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June 2019

Exhibit 2 ( Which was a bit of a revelation)

Back when I was young and we had opened our businesses, had our first baby and were living in Cairns (1980's) I was blown away by an exhibition of work by Dick Roughsey and Percy Treszise.   These two artists had collaborated to produce one of the first books for children about Aboriginal creation stories.  I bought a copy of the book, which all of my children loved, and wanted to buy the paintings of the illustrations. BUT.  The biggest but was the cost.  I just didn't have that amount of money to spend.  The next biggest but was that they were all painted on paper and living in the tropics I knew I couldn't look after them.  They would get mouldy and damaged.  So I put what money I had into a couple of other paintings from the exhibition.  These were on board and I knew they would stand up to the climatic conditions.

The first was a basket ball game between Mornington Island and Doomadgee.

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The second was children gathering wildflowers.

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I have carted these painting around with me for years.  At our old home in New Farm they were hung as the first thing you saw when you opened the front door.  They reminded me of my time in the Northern Territory and the wonderful aboriginal people I met there.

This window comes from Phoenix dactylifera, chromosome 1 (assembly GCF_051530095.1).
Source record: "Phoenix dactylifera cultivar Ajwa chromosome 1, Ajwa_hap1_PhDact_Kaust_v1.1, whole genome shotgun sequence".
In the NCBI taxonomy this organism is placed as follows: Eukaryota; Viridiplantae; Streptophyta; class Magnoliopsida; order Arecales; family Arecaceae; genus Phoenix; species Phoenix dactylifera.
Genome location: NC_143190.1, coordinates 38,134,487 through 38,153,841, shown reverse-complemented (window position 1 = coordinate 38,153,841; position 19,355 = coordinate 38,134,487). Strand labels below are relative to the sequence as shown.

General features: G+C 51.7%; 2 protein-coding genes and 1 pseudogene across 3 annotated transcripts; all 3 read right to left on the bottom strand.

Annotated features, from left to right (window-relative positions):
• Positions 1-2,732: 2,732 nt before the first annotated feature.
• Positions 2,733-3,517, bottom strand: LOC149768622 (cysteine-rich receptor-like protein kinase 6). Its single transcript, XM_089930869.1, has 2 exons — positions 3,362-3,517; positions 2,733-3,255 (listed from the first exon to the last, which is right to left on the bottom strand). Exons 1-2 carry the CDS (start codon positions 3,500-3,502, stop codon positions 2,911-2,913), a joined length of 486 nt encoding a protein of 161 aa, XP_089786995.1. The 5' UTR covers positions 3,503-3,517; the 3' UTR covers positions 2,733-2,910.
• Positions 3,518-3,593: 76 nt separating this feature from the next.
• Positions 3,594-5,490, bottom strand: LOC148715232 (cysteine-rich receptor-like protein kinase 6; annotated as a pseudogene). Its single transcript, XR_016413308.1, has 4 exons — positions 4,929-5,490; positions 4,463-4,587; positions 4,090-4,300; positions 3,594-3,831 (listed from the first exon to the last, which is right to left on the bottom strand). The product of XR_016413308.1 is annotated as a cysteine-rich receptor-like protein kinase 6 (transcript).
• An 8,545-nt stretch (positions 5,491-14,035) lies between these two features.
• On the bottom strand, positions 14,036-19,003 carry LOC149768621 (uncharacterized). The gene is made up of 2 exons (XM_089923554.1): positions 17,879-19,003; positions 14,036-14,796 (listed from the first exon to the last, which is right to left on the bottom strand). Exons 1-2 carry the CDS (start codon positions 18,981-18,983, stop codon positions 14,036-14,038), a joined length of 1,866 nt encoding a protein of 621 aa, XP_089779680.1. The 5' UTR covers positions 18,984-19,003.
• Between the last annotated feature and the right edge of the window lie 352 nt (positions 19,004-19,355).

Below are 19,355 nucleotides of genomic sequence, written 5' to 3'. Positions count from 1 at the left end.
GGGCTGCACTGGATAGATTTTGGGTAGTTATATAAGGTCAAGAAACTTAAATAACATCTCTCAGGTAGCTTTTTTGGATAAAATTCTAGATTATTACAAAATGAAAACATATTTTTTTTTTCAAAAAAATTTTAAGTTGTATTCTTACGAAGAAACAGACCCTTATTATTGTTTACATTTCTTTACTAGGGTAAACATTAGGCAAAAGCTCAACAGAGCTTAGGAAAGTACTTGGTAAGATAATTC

Fast forward 30 years.  Walking from the coffee shop in the main gallery ( Queensland State Art Gallery) I spied an exhibition of the works of Goobalathaldin - Dick Roughsey.


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The first thing I saw were all those painting of the illustrations for the book I couldn't buy 30 years ago.  They had been obtained by the University of Queensland who made sure that they stayed in pristine condition.  Aboriginal Culture has many stories about the time when volcanoes were active in Australia.  (The shortest time frame for this would be 7,000 years ago.)

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I walked around reliving my young adult life again.  Dick had gone onto paint many pictures of his life on Mornington Island.  There were some traditional paintings there as well.

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Of these I was taken with the cross hatching in the background which is very similar to the work of the artists at Yirrikalla, where I had lived in the Northern Territory.  On reading the catalogue I found that he had been there to learn from those people.  Now, living on Coochiemudlo Island, I find that those same people have been down here teaching the Noonuckle people how to hunt and other traditional practices that the missionaries had stopped.

It would appear that my paintings are now worth a considerable amount of money, but I would never sell them they are too important to me.  Thinking about how I hadn't bought the book illustration paintings, I remembered another exhibition I had seen about contempory aboriginal textile art called "A floating Life".  There was some beautiful jewllery and the work of some of the Tasmanian artists had really touched me, but again it was a bit expensive.  When I thought about it, it wasn't expensive when you considered the amount of time and effort that went into creating it.